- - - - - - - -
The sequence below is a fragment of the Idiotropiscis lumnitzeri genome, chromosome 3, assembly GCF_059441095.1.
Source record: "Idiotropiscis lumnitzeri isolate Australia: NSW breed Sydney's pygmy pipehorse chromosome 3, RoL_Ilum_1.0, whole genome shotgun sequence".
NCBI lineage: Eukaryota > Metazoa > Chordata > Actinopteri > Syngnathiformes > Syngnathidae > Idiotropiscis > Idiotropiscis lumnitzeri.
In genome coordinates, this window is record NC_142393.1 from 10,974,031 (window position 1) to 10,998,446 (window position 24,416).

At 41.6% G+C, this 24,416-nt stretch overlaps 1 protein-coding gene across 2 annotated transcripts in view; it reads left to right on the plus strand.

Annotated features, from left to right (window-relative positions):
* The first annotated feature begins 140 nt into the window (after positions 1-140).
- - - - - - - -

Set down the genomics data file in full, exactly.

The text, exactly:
The sequence below is a fragment of the Idiotropiscis lumnitzeri genome, chromosome 3, assembly GCF_059441095.1.
Source record: "Idiotropiscis lumnitzeri isolate Australia: NSW breed Sydney's pygmy pipehorse chromosome 3, RoL_Ilum_1.0, whole genome shotgun sequence".
NCBI lineage: Eukaryota > Metazoa > Chordata > Actinopteri > Syngnathiformes > Syngnathidae > Idiotropiscis > Idiotropiscis lumnitzeri.
In genome coordinates, this window is record NC_142393.1 from 10,974,031 (window position 1) to 10,998,446 (window position 24,416).

At 41.6% G+C, this 24,416-nt stretch overlaps 1 protein-coding gene across 2 annotated transcripts in view; it reads left to right on the plus strand.

Annotated features, from left to right (window-relative positions):
* The first annotated feature begins 140 nt into the window (after positions 1-140).